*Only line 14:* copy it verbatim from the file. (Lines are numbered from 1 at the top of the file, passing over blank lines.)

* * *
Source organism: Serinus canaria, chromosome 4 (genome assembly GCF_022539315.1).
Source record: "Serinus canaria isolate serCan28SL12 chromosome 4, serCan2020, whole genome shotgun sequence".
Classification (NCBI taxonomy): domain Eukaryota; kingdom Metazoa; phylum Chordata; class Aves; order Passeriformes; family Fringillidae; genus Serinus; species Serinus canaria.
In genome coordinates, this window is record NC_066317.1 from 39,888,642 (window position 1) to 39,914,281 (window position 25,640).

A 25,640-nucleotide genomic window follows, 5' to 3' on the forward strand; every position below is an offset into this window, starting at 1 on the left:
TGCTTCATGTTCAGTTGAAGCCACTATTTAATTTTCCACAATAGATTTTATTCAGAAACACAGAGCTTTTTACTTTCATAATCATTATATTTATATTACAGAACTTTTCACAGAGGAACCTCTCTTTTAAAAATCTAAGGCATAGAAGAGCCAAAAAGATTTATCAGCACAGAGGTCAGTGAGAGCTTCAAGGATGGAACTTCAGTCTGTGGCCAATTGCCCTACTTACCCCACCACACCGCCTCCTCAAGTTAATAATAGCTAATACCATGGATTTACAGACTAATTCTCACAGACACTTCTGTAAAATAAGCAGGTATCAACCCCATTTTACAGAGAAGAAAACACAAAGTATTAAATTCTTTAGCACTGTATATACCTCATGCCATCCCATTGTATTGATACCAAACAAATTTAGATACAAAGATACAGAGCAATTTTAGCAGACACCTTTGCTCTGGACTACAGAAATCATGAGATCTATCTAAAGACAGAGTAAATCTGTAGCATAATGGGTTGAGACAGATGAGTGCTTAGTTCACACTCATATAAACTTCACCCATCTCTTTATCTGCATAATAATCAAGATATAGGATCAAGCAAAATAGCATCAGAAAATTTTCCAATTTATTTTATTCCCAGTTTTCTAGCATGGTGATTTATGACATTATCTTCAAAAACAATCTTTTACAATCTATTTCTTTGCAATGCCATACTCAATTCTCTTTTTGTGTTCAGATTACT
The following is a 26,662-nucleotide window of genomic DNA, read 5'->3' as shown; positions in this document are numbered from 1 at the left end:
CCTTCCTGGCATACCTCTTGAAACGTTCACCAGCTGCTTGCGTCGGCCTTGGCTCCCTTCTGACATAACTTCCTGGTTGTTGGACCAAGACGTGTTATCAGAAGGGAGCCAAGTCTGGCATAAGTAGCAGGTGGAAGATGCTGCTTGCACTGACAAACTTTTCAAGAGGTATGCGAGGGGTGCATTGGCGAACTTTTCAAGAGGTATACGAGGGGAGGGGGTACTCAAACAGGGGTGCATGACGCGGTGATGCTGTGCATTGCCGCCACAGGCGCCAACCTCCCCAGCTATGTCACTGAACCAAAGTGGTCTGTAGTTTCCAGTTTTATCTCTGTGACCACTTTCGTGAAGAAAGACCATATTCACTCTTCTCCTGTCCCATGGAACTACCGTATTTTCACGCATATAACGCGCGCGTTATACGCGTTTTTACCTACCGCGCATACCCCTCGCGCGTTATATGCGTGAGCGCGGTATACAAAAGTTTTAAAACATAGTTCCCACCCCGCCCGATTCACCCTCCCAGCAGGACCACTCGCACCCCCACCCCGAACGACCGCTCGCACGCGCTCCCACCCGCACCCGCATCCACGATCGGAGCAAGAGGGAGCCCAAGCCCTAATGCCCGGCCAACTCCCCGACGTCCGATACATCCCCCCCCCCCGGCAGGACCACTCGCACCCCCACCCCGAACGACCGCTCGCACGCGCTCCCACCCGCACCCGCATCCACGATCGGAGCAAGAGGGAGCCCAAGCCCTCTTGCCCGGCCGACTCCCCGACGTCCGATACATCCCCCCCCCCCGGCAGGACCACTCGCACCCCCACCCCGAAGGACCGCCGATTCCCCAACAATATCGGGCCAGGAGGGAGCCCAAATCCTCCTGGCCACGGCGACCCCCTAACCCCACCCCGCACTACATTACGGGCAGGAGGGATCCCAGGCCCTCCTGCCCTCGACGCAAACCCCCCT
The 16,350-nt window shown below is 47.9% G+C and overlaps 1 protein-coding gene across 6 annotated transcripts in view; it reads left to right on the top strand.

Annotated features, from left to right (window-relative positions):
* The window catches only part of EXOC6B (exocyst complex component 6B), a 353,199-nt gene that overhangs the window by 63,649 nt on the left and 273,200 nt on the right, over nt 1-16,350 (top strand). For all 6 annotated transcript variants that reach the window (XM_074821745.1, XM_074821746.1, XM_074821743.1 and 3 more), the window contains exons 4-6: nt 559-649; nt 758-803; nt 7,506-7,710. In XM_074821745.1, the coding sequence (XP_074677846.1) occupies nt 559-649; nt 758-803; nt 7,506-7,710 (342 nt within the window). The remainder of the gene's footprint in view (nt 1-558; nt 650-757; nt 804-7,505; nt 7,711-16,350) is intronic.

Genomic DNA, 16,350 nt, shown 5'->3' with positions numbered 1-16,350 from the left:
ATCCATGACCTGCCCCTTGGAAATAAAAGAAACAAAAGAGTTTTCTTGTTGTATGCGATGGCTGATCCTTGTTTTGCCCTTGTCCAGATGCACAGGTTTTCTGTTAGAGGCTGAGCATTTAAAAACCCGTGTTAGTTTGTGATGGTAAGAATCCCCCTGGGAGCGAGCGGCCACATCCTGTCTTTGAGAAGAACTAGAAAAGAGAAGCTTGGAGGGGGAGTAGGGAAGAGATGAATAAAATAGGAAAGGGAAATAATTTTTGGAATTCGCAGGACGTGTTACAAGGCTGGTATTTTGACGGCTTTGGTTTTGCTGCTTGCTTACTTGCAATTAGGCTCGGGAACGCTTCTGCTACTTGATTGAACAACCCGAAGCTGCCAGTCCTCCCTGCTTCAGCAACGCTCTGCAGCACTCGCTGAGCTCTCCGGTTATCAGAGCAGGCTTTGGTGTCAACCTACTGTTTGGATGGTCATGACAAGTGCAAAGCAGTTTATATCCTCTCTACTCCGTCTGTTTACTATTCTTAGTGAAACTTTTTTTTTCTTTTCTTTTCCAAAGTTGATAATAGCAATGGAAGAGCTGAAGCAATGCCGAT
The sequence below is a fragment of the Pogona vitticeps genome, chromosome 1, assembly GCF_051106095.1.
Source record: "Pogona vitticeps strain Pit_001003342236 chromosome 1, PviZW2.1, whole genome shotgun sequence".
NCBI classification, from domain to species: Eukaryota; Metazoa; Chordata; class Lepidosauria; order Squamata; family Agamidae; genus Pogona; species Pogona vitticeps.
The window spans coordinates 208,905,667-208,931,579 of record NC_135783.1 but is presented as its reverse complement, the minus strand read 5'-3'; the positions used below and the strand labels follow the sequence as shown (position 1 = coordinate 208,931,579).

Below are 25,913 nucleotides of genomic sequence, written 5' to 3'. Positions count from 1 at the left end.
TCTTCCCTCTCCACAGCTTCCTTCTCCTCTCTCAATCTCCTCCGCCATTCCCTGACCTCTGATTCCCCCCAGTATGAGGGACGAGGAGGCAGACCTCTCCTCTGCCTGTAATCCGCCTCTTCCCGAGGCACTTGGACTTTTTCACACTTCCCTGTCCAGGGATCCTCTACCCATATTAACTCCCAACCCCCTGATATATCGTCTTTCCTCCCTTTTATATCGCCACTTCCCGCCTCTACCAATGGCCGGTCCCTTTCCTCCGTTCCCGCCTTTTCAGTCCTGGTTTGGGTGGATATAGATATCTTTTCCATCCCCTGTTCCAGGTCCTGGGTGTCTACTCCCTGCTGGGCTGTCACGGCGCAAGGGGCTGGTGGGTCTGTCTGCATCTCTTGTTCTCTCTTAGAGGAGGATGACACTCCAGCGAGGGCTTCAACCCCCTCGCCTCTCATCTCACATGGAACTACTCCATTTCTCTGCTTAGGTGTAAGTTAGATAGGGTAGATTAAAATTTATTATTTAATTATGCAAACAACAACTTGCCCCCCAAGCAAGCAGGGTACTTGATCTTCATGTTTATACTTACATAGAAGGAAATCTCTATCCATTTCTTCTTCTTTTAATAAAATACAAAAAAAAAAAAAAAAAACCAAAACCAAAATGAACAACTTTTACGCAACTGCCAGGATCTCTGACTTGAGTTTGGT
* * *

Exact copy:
The sequence below is a fragment of the Pogona vitticeps genome, chromosome 1, assembly GCF_051106095.1.